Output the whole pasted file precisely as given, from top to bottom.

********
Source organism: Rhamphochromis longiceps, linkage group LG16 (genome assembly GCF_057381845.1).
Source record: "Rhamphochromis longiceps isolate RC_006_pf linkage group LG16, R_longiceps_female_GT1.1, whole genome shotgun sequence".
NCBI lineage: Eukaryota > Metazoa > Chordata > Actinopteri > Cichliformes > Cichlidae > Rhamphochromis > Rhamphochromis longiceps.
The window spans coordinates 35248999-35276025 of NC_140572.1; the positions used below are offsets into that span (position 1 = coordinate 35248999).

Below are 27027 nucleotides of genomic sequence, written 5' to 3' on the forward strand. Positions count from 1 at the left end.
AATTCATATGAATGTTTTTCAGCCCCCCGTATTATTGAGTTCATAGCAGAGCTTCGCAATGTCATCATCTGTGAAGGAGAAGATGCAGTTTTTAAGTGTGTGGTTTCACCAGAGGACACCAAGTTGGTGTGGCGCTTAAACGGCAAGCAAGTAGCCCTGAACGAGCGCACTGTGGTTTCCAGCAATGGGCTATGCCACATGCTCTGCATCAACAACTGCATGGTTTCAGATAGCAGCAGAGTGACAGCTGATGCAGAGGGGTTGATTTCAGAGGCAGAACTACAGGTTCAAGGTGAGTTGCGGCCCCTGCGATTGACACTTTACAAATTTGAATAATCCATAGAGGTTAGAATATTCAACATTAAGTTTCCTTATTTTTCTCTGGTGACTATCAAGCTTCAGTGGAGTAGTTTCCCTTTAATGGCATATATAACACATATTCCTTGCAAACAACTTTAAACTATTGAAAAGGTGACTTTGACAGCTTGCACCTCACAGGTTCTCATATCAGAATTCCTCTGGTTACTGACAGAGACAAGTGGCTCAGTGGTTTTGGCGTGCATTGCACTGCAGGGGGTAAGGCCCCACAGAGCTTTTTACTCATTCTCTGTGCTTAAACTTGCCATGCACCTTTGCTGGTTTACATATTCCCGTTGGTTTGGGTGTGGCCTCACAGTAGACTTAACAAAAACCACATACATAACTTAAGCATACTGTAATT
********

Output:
Source organism: Rhamphochromis longiceps, linkage group LG16 (genome assembly GCF_057381845.1).
Source record: "Rhamphochromis longiceps isolate RC_006_pf linkage group LG16, R_longiceps_female_GT1.1, whole genome shotgun sequence".
NCBI lineage: Eukaryota > Metazoa > Chordata > Actinopteri > Cichliformes > Cichlidae > Rhamphochromis > Rhamphochromis longiceps.
The window spans coordinates 35248999-35276025 of NC_140572.1; the positions used below are offsets into that span (position 1 = coordinate 35248999).

Below are 27027 nucleotides of genomic sequence, written 5' to 3' on the forward strand. Positions count from 1 at the left end.
AATTCATATGAATGTTTTTCAGCCCCCCGTATTATTGAGTTCATAGCAGAGCTTCGCAATGTCATCATCTGTGAAGGAGAAGATGCAGTTTTTAAGTGTGTGGTTTCACCAGAGGACACCAAGTTGGTGTGGCGCTTAAACGGCAAGCAAGTAGCCCTGAACGAGCGCACTGTGGTTTCCAGCAATGGGCTATGCCACATGCTCTGCATCAACAACTGCATGGTTTCAGATAGCAGCAGAGTGACAGCTGATGCAGAGGGGTTGATTTCAGAGGCAGAACTACAGGTTCAAGGTGAGTTGCGGCCCCTGCGATTGACACTTTACAAATTTGAATAATCCATAGAGGTTAGAATATTCAACATTAAGTTTCCTTATTTTTCTCTGGTGACTATCAAGCTTCAGTGGAGTAGTTTCCCTTTAATGGCATATATAACACATATTCCTTGCAAACAACTTTAAACTATTGAAAAGGTGACTTTGACAGCTTGCACCTCACAGGTTCTCATATCAGAATTCCTCTGGTTACTGACAGAGACAAGTGGCTCAGTGGTTTTGGCGTGCATTGCACTGCAGGGGGTAAGGCCCCACAGAGCTTTTTACTCATTCTCTGTGCTTAAACTTGCCATGCACCTTTGCTGGTTTACATATTCCCGTTGGTTTGGGTGTGGCCTCACAGTAGACTTAACAAAAACCACATACATAACTTAAGCATACTGTAATT